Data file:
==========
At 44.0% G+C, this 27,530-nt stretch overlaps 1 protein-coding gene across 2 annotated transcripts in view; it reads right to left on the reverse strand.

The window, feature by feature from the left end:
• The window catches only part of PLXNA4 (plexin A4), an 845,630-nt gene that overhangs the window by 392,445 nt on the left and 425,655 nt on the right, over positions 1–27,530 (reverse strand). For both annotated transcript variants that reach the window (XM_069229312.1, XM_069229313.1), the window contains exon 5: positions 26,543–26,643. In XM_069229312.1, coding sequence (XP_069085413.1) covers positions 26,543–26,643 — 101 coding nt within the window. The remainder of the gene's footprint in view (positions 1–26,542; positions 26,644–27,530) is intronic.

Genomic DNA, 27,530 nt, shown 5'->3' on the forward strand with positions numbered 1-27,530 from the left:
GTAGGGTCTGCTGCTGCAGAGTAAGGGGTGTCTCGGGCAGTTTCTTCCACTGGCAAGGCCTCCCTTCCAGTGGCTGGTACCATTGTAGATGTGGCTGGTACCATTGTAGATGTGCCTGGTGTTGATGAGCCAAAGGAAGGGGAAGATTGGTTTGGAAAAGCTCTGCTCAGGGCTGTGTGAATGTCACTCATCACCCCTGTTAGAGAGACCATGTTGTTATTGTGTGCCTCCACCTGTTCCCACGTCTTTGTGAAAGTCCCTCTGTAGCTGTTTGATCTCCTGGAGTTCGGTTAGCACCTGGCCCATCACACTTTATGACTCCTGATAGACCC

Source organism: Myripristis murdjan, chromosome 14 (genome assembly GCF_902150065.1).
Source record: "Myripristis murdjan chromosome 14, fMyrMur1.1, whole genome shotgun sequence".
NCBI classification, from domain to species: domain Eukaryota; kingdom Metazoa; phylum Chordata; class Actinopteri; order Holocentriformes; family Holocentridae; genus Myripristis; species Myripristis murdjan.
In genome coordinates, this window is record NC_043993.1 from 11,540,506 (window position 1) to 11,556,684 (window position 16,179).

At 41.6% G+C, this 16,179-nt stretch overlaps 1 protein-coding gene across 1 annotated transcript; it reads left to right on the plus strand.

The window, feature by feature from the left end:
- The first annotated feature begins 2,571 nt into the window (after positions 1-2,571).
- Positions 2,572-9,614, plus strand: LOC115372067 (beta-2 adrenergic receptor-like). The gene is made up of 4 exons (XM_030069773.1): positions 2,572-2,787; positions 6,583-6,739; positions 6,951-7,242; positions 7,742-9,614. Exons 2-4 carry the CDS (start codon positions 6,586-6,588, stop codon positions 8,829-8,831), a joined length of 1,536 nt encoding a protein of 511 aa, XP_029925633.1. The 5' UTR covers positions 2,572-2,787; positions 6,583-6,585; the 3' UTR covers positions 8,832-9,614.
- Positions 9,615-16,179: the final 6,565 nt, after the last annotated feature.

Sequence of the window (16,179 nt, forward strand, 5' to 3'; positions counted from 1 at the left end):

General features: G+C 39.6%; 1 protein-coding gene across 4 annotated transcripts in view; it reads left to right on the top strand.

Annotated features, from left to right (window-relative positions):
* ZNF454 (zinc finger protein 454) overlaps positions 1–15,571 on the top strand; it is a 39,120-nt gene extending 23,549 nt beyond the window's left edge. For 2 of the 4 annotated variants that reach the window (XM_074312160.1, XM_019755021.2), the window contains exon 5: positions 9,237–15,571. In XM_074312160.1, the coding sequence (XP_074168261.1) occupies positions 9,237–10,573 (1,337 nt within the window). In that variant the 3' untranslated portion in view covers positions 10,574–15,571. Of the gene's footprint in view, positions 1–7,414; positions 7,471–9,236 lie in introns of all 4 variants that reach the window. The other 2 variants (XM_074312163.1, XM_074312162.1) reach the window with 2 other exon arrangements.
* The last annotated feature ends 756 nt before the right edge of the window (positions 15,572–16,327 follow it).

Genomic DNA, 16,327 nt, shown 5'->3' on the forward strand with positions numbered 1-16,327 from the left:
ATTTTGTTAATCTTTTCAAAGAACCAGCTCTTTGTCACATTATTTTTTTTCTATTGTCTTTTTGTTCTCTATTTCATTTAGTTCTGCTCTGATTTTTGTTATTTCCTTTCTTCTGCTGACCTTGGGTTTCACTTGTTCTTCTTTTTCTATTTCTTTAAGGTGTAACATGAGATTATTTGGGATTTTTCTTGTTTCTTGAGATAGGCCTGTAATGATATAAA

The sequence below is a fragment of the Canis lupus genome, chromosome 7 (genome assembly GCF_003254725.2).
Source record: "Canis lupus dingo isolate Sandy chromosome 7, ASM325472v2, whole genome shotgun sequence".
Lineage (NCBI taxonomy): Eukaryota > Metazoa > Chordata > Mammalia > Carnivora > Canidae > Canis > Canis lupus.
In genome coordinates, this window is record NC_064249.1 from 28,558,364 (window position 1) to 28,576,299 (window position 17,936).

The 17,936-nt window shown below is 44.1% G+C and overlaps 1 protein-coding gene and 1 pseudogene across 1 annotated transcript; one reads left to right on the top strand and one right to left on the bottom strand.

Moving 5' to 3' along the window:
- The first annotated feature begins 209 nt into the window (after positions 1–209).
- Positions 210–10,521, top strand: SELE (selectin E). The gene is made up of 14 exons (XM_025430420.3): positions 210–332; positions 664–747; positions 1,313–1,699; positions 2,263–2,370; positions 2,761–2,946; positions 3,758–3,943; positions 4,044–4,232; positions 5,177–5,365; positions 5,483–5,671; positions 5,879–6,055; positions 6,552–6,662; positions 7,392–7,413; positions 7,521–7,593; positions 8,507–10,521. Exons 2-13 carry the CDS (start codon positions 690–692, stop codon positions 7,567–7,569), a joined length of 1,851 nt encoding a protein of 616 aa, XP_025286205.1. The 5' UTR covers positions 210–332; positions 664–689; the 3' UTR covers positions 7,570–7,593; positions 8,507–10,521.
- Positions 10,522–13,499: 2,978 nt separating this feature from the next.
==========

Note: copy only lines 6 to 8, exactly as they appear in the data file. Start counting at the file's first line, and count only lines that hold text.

Source organism: Myripristis murdjan, chromosome 14 (genome assembly GCF_902150065.1).
Source record: "Myripristis murdjan chromosome 14, fMyrMur1.1, whole genome shotgun sequence".
NCBI classification, from domain to species: domain Eukaryota; kingdom Metazoa; phylum Chordata; class Actinopteri; order Holocentriformes; family Holocentridae; genus Myripristis; species Myripristis murdjan.